Godless, we press our tongues
against the pale moon
through fogged and glistening
car-glass, then down each other’s
throats, contrasting warmths and
wetnesses, wondering how it would feel to die
in a manner anatomically impossible. All
implausible, under that same moon.
In the only places legends are
permitted to be true; under cover of darkness
or buckling polymer sunroof, under
hailstorm, in domain of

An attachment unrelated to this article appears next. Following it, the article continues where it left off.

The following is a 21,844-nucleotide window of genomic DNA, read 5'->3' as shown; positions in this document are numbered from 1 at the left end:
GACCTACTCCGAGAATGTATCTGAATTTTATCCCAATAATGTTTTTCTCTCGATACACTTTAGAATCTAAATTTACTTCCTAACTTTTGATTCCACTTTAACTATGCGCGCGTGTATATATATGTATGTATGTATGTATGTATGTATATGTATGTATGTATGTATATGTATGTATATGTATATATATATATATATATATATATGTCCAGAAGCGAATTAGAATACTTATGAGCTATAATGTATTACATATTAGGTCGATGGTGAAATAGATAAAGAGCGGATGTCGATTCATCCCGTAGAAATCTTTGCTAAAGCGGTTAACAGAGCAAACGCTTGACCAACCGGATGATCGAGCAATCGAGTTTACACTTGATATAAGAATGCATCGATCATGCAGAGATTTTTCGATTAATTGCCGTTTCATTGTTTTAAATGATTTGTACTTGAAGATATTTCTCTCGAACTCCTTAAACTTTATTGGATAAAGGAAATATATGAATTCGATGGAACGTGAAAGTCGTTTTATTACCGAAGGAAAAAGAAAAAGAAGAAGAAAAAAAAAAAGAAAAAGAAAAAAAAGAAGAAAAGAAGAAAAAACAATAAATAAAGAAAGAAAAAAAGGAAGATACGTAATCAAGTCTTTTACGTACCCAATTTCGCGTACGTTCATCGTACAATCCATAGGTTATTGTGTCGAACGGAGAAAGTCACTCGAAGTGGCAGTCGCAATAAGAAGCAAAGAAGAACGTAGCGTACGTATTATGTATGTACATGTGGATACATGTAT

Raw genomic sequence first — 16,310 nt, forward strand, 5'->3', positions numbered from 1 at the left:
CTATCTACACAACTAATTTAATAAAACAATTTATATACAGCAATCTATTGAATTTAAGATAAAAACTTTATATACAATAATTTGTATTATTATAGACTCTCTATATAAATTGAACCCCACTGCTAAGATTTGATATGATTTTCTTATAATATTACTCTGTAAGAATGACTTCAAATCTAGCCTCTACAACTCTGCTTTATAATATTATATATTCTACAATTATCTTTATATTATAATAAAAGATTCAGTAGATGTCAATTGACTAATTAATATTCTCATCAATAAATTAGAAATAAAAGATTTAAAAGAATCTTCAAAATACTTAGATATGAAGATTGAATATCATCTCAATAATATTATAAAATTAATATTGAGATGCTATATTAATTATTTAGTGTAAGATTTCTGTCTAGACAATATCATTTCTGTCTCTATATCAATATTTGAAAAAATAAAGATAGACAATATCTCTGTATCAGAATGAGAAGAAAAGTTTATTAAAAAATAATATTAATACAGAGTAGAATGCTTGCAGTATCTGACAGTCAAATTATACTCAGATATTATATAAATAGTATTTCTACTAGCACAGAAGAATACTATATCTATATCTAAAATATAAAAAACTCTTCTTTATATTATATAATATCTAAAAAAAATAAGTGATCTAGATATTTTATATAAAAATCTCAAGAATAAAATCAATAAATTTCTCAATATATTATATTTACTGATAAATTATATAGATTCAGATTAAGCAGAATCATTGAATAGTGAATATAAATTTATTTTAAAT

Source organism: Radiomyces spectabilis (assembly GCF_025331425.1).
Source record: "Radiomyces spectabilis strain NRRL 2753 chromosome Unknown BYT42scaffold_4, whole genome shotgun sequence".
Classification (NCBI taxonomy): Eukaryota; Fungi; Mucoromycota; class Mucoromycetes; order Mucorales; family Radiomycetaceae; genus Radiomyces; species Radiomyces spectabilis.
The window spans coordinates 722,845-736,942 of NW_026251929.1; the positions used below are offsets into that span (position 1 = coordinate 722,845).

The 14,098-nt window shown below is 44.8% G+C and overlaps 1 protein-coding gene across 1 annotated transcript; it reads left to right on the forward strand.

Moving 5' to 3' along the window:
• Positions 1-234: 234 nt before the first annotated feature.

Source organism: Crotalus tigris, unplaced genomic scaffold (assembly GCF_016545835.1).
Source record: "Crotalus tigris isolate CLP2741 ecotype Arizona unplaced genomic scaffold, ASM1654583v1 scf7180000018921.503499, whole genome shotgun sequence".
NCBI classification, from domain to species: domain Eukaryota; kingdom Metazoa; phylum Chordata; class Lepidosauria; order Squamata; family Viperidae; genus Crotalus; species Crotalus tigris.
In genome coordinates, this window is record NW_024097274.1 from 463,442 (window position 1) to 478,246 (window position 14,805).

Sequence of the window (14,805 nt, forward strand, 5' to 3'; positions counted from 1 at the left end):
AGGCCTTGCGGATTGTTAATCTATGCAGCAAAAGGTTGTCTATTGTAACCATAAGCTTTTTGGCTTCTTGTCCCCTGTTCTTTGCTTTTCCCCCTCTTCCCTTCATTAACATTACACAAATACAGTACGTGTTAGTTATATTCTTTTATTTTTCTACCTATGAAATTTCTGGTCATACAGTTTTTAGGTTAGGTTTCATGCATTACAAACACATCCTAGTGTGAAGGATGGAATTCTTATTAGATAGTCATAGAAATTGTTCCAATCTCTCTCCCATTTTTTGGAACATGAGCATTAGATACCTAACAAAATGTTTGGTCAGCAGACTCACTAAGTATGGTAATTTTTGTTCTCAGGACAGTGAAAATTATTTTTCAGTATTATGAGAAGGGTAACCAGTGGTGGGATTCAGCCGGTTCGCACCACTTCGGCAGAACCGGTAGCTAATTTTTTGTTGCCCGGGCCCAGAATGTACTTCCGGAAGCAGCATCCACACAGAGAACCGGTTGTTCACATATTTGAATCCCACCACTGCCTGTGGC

no deity, of thick
tongues, of courage and
eclipse on a late Sunday afternoon.
Emma-Louise Adams is a disabled lesbian writer masquerading as a history student in Sheffield, UK. They have dabbled in everything from visual art to musical performance, before finding their home in writing, joining the Rose Quartz Journal and Vessel Press as a regular contributor. For updates on their latest literary—and not-so-literary—endeavours, you can find them on Twitter and Instagram @elaecrire.